Ryan Cramer: Okay. Well, yeah. And I think a lot of people are really excited to continuously talk about social media, the voices that people have in terms of the narratives they're able to easily put out there. But then also trying to figure out how to break through so much clutter out there. Like he said, we're in the digit so many different ways. And it's both fascinating, exciting, heartburn inducing industry we're all in. So, God bless every marketer. I'm in the same boat. So, I appreciate that. So, thank you so much for the time you're spending with us here on Crossover Commerce, and then just educating our audience on like, things to avoid, obviously, when working with ads, but then also some sort of your own thoughts and your projections and perceptions of the industry itself. So, I appreciate that.

Lauren Schwartz: Yeah. Thank you so much for having me, Ryan.

Ryan Cramer: Yeah, no problem. Thank you so much, Lauren. And then everyone, again, thank you so much for listening to Crossover Commerce. Again, this is my corner of the internet, where I bring experts in the Amazon ecommerce, advertising logistics industry, it no matter what it is, we want to make sure that you as an entrepreneur if you're selling or even growing online, your business, we want to make sure that you get information in your inbox so that you can be able to elevate your business moving forward. That being said, thank you for listening to Episode 138 of Crossover Commerce. Tune in tomorrow, again, we'll be going live talking about more creative aspects to kind of tease it. We're going to be with Katy White, of why you should build your social media inhouse and seven agency, not exactly the topic we were talking about today with an agency, but we're going to be kind of going the opposite direction, what you could do inhouse and then till you're ready to work with likes of an agency that might be up there. So, that being said, thanks for tuning into Crossover Commerce. We'll catch you guys next time. Take care.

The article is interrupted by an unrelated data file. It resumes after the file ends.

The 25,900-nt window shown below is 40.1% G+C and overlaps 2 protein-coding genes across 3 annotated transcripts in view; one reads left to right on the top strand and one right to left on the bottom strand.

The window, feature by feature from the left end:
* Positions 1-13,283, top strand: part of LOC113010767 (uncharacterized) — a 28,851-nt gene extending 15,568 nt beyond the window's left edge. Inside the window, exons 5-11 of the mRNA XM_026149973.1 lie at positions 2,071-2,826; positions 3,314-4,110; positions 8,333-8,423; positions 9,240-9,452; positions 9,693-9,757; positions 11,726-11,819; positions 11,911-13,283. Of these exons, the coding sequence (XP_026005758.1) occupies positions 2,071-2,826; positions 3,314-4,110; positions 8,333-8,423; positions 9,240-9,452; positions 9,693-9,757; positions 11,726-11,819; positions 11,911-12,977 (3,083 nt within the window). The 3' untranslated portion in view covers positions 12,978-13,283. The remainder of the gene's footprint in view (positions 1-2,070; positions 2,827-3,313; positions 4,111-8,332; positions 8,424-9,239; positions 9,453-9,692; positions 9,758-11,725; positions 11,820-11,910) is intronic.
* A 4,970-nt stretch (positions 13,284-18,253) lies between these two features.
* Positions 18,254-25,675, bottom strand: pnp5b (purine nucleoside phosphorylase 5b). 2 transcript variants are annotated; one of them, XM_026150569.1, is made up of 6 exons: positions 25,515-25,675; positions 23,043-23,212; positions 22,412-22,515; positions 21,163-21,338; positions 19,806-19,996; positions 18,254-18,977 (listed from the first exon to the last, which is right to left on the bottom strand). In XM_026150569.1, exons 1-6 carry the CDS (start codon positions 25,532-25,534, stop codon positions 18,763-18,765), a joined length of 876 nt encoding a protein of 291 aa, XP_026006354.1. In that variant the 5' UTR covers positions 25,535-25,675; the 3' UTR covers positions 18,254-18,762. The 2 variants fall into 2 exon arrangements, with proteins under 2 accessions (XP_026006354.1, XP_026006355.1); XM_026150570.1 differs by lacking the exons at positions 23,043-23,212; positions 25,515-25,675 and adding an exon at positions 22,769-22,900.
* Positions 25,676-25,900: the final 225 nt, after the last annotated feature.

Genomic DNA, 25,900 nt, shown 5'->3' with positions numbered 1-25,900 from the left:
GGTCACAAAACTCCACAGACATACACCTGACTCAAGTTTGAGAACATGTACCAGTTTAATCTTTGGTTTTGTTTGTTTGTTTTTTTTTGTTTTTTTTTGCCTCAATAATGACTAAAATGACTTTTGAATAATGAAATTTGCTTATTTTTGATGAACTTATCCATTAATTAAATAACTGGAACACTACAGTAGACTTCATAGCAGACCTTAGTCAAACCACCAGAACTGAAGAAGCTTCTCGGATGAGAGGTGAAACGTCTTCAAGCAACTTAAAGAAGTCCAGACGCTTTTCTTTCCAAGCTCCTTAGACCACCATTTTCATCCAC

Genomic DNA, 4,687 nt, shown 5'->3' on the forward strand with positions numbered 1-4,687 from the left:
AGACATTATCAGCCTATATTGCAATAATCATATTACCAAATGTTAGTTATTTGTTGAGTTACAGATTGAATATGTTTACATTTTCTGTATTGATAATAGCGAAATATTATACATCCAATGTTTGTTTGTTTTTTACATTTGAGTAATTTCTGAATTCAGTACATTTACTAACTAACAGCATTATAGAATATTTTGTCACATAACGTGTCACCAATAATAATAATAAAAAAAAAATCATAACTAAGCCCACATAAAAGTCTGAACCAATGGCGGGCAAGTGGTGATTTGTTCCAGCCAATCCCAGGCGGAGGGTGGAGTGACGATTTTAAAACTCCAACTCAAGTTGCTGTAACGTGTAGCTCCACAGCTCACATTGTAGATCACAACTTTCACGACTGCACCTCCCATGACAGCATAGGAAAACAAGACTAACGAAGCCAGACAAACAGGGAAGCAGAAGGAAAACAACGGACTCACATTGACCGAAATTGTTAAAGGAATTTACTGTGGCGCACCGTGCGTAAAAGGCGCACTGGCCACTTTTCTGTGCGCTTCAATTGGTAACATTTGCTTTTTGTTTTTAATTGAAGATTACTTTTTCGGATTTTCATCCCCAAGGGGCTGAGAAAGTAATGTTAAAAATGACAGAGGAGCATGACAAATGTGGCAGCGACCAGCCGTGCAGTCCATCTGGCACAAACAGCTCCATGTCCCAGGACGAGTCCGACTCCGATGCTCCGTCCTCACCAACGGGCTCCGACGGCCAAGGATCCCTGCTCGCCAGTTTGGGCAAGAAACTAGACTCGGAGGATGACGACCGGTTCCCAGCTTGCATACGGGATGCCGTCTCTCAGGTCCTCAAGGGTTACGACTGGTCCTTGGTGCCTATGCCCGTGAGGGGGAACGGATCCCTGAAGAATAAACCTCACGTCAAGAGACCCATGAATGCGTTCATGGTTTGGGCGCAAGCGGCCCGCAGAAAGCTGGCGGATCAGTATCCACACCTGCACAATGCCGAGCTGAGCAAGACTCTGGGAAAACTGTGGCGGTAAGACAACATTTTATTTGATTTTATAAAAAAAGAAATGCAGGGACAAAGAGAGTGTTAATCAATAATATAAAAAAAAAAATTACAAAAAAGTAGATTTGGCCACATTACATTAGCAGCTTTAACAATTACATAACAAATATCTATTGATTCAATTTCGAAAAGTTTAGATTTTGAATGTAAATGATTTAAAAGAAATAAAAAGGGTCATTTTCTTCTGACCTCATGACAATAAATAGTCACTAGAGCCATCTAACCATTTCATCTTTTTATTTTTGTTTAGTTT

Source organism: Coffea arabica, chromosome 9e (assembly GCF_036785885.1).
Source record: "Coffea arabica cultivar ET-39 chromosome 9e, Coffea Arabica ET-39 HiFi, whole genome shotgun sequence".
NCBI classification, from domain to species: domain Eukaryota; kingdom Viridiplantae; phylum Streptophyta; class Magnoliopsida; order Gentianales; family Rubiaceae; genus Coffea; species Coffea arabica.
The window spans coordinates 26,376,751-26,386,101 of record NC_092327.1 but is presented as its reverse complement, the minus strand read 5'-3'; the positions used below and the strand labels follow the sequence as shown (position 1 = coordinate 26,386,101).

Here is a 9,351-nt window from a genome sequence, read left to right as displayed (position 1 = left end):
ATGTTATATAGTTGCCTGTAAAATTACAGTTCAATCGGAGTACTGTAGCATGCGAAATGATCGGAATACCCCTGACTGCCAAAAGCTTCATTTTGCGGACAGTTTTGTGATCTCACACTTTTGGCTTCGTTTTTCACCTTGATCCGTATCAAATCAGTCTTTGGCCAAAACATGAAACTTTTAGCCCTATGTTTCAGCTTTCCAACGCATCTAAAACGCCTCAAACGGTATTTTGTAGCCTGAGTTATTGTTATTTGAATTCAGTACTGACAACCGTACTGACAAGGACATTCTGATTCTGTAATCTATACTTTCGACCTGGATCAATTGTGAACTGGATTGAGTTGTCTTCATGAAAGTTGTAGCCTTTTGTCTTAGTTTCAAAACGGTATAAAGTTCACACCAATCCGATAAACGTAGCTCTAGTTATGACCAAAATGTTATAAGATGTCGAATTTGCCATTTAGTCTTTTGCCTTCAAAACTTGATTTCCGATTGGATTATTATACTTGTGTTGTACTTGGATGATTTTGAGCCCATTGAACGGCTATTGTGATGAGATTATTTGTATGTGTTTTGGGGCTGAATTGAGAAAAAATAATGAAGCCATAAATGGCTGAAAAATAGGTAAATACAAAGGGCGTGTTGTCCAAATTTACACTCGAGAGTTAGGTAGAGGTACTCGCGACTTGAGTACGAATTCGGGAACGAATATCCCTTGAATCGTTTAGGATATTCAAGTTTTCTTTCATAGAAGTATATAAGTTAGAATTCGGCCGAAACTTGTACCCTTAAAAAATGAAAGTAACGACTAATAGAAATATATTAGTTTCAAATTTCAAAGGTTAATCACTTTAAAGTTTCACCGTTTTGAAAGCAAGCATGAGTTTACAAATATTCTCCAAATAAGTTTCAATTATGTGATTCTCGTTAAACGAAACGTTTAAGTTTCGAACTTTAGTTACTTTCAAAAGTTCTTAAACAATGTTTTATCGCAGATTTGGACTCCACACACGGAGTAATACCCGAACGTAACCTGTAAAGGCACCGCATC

When looking at your ads, does your customer know what are you selling? Are your ads presenting a good hook? How are you capturing their attention in 15 seconds or less? Ryan Cramer of Crossover Commerce talks with Lauren Schwartz of The Loft 325 about the 3 creative mistakes you MUST avoid to get good ROAS (Return on Ad Spend).


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Today's Host

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🎙 Ryan Cramer - Host

|Partnership & Influencer Marketing Manager

Today's Guests

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Lauren Schwartz